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The Foreign Legion

Exchange Students From Japan Bolster Montclair Prep


VAN NUYS — Hiroyuki Tazaki doesn't have full command of the English language, but he didn't need an interpreter to translate his coach's body language after getting thrown out stealing in his first American high school baseball game.

"[Tazaki] missed a sign and he took off, trying to steal a base with our No. 4 batter up," Montclair Prep Coach Marc Saraceno said. "He ran us right out of the inning. He obviously knew I was not too happy. Let's just say I was in a little state of unhappiness."

While body language may be universal, English is not. And these days, the language barrier is among the biggest obstacles facing Tazaki and three teammates.

Tazaki, a senior third baseman, is one of four Japanese exchange students playing baseball at Montclair Prep.

Through an interpreter, the group--which met a year ago--said they came to the United States to "get an education and play American baseball at the same time."

The Japanese foursome enrolled at Montclair Prep in March 1997 and had to attend classes for a year before gaining high school eligibility. All live in dormitories on campus.

All four say they understand English well enough to study in this country, but none feel comfortable enough around a stranger to speak English.

Even Saraceno, in his first year as coach at Montclair Prep, relies heavily on senior catcher Hideyoshi Misawa for much of the translation.

"I see them understand a majority of what I've got to say, but if I speak too fast, get raring and going to get whatever point across, they could be overwhelmed," Saraceno said. "The speed of the language has got to have a gap, a missing link."

Misawa, a Japanese native who came to the Valley before his first birthday, is the glue closing the gaps for the Mounties. Misawa speaks Japanese fluently because his parents had him take classes for nine years.

Those classes are paying off for Montclair Prep.

For Tazaki, Natsuki Maeda, Tomohiro Kawasumi and Shoichi Tateo, Misawa is more than a teammate. He is a good friend--and the group's voice and ears--who has made the foursome's transition into American culture much easier.

The translations haven't been lost on Misawa.

"It's been fun for me," Misawa said. "I learn a lot from them about Japan and their culture."

Montclair Prep is reaping the benefits.

Since the foursome was granted eligibility before the third game of the season, the Mounties (6-2) are unbeaten in six games.

"They filled right in and beefed up our lineup," Saraceno said.

Three of the four are pitchers.

Kawasumi, considered the ace of the Mounties' staff, has found instant success. The 5-foot-11, 180-pound right-hander is 3-0 with a 1.41 earned-run average.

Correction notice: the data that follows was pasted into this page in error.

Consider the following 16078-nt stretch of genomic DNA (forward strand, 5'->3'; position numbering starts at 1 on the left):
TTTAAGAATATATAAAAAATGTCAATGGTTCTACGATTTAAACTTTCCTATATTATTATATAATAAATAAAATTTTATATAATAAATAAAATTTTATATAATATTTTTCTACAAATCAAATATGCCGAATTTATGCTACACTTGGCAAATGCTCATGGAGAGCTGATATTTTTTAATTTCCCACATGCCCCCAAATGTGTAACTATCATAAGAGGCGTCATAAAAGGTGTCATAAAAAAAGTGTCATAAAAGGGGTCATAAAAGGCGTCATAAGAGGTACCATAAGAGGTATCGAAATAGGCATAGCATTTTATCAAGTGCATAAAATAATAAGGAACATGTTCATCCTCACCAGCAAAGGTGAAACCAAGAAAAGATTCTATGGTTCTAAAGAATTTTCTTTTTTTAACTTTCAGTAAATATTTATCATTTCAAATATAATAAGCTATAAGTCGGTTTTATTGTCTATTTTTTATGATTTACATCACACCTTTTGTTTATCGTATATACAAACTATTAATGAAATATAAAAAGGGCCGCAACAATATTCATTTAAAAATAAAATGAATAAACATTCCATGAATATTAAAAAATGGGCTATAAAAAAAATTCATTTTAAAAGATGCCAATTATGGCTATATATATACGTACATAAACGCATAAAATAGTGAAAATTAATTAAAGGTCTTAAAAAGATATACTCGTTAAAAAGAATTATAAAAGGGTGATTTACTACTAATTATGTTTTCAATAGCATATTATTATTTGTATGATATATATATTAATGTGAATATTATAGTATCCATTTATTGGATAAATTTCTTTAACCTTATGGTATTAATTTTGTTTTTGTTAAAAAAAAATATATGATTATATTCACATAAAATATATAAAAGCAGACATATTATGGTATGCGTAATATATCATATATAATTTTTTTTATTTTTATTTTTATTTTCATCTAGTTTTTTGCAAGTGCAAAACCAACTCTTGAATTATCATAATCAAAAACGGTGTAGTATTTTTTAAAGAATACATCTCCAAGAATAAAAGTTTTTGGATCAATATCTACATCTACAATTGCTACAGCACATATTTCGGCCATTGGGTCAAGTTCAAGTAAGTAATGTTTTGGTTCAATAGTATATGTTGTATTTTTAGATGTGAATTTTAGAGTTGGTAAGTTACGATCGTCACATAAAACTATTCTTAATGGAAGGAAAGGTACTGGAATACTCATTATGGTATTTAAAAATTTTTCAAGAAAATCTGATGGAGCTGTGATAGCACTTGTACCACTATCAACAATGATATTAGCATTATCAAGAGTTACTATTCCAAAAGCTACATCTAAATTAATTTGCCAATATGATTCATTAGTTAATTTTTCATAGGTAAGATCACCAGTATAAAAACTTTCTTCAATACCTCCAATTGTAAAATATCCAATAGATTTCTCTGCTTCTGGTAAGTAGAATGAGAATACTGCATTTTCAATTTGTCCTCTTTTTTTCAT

"Tomo definitely has had some experience," Saraceno said. "He can get more than a couple of pitches over for strikes. He's a good high school pitcher."

Kawasumi, who has command of an 80 mph fastball, a curve and a forkball, has struck out 20 and walked four in 17 innings. He is also among the Mounties' best hitters, batting .474 with nine runs batted in.

While some might assume Kawasumi dreams of becoming the next Hideo Nomo, he said that assumption couldn't be further from the truth. Kawasumi said he is using the United States as a training ground for a career he hopes will land him back in Japan.

"He wants to play professional baseball in Japan," Misawa said. "That's been his dream."

As for the reference to Nomo, none of the four count the Dodger pitcher among their heroes.

"Other American pitchers are way better," said Misawa, after hearing from each of the four Japanese natives.

Tateo, a 6-3, 230-pound right-hander who is carrying a 3.5 grade-point average at Montclair Prep, is the only one in the foursome who is thinking more about education than baseball. Tateo's dream is to get a education in the U.S. and become an athletic trainer.

All but Maeda have remained in the United States since their arrival last year.

Maeda returned to Japan for one month while his teammates played in summer leagues.

Away from family and friends for the first time in their lives, they say they are not homesick.

"They're not lonely or anything, but they want to eat their own home cooking," Misawa said.

They say the eggs and pancakes they face each morning in the cafeteria at Montclair Prep have made them long for their traditional breakfast of miso soup, rice and fried fish.

"They're just not used to it," Misawa said.

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